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Bitcoin Falls Below $50,000 As Over 90% Of All Coins Are Mined

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Bitcoin, the largest cryptocurrency in the crypto sector, is frequently referred to as “digital gold” due to its features as a store of value with a limited supply.

The total quantity of the cryptocurrency is limited and pre-defined at 21 million coins; once these coins are mined, no more may be created.

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Until that limit is reached, new coins are created through a process known as mining, which is a mathematically complicated and highly competitive process of adding and verifying batches (or blocks) of transactions to Bitcoin’s public network.

According to Blockchain.com data, 18.89 million coins, or almost 90% of all coins that will ever exist, have already been mined, emphasising the scarcity even further.

Bitcoin took nearly 13 years to arrive after its pseudonymous founder Satoshi Nakamoto mined the first block, also known as the Genesis block, on January 9, 2009.

However, mining the remaining supplies will take longer. The remaining 2.1 million Bitcoin are predicted to be generated by 2140, or in as long as 119 years, due to Bitcoin’s halving function.

The halving is a core pillar of Bitcoin’s deflationary monetary policy, occurring after every 210,000 blocks generated, or roughly every four years, and halves the reward miners receive for their efforts. Each halving event reduces Bitcoin’s issuance rate until no new coins are issued.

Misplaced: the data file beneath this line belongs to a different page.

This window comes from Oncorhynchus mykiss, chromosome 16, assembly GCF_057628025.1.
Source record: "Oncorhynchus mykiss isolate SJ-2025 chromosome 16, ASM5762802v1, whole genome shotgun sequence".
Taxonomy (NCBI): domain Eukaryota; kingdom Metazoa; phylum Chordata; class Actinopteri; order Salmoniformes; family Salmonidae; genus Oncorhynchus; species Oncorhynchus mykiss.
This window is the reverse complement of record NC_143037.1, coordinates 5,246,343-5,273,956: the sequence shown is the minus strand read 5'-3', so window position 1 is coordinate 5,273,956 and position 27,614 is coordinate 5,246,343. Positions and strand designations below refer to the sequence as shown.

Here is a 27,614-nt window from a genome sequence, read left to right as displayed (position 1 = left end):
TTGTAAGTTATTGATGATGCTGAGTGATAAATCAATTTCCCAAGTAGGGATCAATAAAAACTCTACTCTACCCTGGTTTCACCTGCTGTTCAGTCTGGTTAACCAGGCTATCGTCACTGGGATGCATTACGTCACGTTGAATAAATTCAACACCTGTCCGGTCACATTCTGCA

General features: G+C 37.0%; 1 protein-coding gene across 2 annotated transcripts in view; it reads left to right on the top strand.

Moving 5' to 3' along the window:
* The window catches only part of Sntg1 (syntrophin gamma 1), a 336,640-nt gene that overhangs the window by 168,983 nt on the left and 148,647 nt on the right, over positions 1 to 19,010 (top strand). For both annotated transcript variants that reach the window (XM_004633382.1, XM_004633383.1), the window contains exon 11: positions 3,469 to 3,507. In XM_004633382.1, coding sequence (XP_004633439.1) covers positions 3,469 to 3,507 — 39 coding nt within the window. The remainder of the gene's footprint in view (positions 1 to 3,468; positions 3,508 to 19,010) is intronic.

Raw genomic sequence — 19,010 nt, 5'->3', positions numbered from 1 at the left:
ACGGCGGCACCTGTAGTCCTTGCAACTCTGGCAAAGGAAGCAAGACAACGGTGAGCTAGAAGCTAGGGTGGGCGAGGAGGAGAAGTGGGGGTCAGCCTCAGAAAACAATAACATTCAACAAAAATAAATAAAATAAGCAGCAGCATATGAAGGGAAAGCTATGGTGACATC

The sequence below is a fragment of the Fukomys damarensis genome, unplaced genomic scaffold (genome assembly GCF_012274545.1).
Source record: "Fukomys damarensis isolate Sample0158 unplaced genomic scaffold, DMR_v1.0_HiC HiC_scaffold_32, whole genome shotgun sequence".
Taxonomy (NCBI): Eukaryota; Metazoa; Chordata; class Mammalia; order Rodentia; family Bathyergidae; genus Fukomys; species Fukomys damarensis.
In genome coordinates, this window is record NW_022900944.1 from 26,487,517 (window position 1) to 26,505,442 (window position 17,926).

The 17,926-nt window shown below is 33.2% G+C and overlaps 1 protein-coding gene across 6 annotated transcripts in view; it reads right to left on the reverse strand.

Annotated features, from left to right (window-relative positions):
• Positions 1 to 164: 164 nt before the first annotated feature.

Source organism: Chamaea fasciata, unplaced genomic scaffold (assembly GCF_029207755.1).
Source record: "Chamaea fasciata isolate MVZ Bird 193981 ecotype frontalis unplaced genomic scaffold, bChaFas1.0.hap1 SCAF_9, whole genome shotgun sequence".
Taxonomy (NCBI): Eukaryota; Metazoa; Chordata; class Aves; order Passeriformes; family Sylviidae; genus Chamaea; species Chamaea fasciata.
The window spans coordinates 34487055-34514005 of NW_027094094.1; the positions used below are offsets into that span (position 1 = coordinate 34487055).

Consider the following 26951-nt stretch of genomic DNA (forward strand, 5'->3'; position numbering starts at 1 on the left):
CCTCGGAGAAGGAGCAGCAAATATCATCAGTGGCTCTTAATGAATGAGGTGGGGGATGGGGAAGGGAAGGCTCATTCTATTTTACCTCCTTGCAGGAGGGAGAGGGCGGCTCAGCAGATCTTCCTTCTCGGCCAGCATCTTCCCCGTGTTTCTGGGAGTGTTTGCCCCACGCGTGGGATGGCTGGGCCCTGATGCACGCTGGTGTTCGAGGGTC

Bitcoin miners currently receive 6.25 BTC for each discovered block, with the reward slated to decline to 3.125 BTC after the next halving.

According to data dashboard Clark Moody Bitcoin, the next such occurrence is scheduled for May 2024.

Meanwhile, Bitcoin’s two other important measures have recently set new highs, demonstrating that the network has fully recovered from China’s enormous crypto crackdown and the resulting migration of miners to greener pastures.

China prohibited licenced financial institutions from providing cryptocurrency-related services such as trading, clearing, and transaction settlement in May. Later that month, the country effectively began cracking down on Bitcoin mining, forcing significant corporations to relocate their operations outside.

As a result, Bitcoin’s hashrate began to decline, reaching a year-low of 84.79 EH/s in July.

According to Blockchain.com, the network has steadily recovered, with the hashrate reaching an all-time high of 181.77 EH/s, shattering the previous record of 180.66 EH/s set in May of this year.

The following day, Bitcoin mining difficulty (a measure of how difficult it is to mine new coins) reached a new all-time high of 24.45 trillion, up as much as 8.33 percent since the last adjustments.

This is the highest increase since August of this year, according to BTC.com.

When combined with the increased hash rate, this could signal that a large number of new mining equipment are entering the race, increasing competition among miners.

Despite the strong network fundamentals, Bitcoin’s price has yet to consolidate above the $50,000 mark that it briefly achieved last night. According to CoinGecko, the leading cryptocurrency is down 0.8 percent in the last day, changing hands to around $48,840.